Tuesday, May 7, 2013


It’s extraordinary how happy a little soft fine weather with fresh green leaves and flowering trees can make me feel. And I’m not alone: as I walk or pedal down the streets of Toronto many people seem to have a smile on their face and a lightness to their step. Springtime, this late greening springtime, is so renewing to the heart and spirit.

This time last week I was having my last full day in Georgia. And it was truly full, for I was whisked east to wine country by Irakli Nikolashvili and his friends to visit the vineyard he has with his uncle and cousin, and then to eat a remarkable and of course delicious Georgian feast at his aunt and uncle’s house. Imagine skewers of veal grilled over vine clippings, several pkhalis (like a vegetable pate, but more wonderful), stacks of khachapuri, tkhemali sauce, pickles of various kinds, and more, all washed down with local wines…

I’d been in the Telavi and Gurjani area ten days earlier, but then it had been cold and rainy: The flowers were beautiful and the landscape green, the colours popped in the grey, but it was very cold and the mountains, the mighty Caucasus mountains that frame the north side of the valley, were entirely hidden by heavy clouds.

This time there they were, the mountains, wreathed in tendrils of cloud and majestically tall, snow-covered, a true barrier. Behind them lies Dagestan and slightly farther west is Chechnya. The rich fertile valleys of Georgia are like a paradise in comparison with the harsh high-altutude mountain gorges and heights of the Greater Caucasus. Those mountains also mark the border between Europe and Asia. Russia is Europe and Georgia is Asia.

It’s hard to take in, for Tbilisi’s downtown has the graciousness and the esthetics of a European capital. And the Greeks were at the Black Sea coast in ancient times. Wine-making and wine traditions go back millenia in Georgia.

And yet there is no olive oil, no olives in the traditional cuisine. And very little lamb is eaten, except in the mountains, and little rice. There are leavened flatbreads, baked in a tandoor, or cheese-filled and baked in a home oven or on the stove-top even. And there are corn breads as well as gomi, which is a little like polenta. There is a Garden of Eden's-worth of fruits and nuts, especially walnuts and hazelnuts. And there is a huge array of distinctive inventive foods and flavour combinations.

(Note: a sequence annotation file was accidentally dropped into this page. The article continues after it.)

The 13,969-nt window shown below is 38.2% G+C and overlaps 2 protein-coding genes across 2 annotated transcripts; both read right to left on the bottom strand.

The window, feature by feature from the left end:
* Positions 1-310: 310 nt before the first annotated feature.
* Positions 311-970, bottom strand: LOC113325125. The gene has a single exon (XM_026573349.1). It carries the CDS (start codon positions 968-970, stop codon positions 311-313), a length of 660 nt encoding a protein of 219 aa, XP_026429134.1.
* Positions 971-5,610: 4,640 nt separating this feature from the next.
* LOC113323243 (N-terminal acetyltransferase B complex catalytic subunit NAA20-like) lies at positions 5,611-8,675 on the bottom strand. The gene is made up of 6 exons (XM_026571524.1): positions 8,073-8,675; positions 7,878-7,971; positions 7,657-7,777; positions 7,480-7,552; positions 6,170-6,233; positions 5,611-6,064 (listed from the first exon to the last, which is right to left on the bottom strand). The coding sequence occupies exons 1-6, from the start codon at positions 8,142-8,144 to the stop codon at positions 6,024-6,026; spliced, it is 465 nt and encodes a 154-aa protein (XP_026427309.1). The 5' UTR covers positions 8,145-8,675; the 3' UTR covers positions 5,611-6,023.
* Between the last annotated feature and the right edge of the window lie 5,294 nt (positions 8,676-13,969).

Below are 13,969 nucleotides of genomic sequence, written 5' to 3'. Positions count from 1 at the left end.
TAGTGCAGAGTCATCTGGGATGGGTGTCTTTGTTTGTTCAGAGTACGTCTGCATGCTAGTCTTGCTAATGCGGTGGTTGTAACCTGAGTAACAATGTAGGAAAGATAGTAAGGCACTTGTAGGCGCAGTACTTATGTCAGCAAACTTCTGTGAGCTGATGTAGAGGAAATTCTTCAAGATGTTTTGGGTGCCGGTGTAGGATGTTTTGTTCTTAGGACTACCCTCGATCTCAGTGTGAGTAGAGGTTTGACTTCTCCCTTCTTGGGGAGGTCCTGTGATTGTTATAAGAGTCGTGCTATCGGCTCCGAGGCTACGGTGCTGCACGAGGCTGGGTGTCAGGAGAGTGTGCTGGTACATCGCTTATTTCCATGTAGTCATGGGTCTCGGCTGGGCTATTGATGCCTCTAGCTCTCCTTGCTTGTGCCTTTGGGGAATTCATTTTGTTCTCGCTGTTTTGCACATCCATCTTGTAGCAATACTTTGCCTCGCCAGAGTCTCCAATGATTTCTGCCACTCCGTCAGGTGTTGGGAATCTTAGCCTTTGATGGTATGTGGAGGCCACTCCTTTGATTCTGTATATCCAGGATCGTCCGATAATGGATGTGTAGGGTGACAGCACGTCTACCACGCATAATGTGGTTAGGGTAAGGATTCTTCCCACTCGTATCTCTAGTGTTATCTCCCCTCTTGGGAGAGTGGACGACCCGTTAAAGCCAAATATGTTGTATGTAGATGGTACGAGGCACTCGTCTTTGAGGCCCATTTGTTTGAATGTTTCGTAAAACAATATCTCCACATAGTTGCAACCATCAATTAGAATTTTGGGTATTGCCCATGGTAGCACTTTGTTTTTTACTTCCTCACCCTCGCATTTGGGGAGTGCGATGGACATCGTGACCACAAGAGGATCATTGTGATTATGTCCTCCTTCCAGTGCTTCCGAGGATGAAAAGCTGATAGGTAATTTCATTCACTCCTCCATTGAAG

I’ve been thinking about this question of distinctiveness. It’s much more familiar in the settled cultures of  Europe and Asia than in places of immigration and mixing such as Canada and the US. On the other hand, Georgia, like many small countries that lie between major powers, has been invaded and controlled by many different rulers.

How is it then that the people have retained a sense of who they are? There’s pride in the language, yes, with its many local variations; and there’s of course the Georgian Orthodox church, which is a marker of culture and gives a strong sense of identity and belonging. (Christianity came to Georgia in the 4th century; before that people were a mix of animist and Zoroastrian. The Jewish community in Georgia also dates from long ago.)

All this complexity and all these lovely local mysteries and histories are fascinating to me. I feel lucky to be able to delve and to try to understand, with the help of friends and of chance-met strangers too.